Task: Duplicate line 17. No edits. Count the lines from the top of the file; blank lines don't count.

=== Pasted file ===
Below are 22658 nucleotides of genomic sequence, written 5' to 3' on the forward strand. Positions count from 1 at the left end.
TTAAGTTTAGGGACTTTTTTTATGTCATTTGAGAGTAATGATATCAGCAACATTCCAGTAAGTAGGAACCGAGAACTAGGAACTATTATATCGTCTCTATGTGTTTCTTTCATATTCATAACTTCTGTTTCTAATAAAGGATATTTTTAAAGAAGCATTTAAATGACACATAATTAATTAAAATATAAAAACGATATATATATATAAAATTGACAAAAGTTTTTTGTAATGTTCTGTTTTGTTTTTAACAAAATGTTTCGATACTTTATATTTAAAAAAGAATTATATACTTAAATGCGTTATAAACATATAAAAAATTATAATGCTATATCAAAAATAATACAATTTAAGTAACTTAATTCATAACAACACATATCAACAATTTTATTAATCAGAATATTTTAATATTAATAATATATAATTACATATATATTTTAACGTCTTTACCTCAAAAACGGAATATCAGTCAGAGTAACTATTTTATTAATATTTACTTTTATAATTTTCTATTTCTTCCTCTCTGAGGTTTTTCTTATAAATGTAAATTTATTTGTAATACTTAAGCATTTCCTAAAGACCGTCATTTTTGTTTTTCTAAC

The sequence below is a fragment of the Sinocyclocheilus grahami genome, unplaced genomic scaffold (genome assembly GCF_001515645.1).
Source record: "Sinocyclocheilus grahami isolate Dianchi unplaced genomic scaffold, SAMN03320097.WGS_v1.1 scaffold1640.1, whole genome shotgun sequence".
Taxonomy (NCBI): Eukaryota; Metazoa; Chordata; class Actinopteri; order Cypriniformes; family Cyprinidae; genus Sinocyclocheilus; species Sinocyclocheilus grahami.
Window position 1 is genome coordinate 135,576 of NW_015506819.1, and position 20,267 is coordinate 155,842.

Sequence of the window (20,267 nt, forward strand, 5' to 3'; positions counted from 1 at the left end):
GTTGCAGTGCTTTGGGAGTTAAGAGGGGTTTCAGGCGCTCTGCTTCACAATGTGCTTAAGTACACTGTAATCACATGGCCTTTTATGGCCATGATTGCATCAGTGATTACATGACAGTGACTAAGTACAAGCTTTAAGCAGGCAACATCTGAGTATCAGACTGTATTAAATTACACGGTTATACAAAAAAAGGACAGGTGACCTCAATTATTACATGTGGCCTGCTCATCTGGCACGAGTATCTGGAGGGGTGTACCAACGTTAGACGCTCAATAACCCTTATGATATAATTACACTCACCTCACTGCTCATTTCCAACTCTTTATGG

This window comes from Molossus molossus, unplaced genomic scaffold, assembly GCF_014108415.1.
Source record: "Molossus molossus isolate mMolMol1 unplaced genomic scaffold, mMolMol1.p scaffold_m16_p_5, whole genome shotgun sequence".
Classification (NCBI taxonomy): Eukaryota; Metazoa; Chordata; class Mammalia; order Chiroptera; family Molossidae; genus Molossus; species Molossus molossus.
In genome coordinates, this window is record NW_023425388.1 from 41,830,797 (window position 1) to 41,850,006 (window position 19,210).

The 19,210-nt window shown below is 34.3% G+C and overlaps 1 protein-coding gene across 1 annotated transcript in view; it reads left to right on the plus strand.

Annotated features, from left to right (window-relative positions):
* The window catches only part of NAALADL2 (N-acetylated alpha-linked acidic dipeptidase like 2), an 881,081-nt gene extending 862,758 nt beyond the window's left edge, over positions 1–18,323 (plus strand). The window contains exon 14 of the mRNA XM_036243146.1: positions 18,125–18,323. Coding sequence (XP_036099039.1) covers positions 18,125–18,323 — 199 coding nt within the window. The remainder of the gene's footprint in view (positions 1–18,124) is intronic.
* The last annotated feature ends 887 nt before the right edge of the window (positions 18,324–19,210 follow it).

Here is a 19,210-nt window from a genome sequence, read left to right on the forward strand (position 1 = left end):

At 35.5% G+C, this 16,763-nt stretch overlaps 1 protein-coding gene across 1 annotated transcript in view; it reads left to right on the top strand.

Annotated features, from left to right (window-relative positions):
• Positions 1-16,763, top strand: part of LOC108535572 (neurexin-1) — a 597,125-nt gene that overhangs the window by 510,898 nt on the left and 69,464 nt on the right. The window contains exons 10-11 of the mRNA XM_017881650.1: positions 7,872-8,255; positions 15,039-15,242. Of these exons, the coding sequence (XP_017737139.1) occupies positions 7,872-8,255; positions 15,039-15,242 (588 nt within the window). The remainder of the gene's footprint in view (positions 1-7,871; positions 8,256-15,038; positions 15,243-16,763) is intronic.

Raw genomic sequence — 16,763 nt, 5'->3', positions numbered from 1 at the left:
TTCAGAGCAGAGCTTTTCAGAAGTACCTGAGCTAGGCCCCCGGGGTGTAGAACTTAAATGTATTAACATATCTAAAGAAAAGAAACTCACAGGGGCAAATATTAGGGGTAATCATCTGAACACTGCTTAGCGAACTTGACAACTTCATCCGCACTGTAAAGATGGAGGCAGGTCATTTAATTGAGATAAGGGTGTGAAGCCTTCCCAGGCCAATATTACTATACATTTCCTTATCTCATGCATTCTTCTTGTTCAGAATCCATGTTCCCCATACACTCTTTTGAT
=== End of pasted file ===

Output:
Here is a 19,210-nt window from a genome sequence, read left to right on the forward strand (position 1 = left end):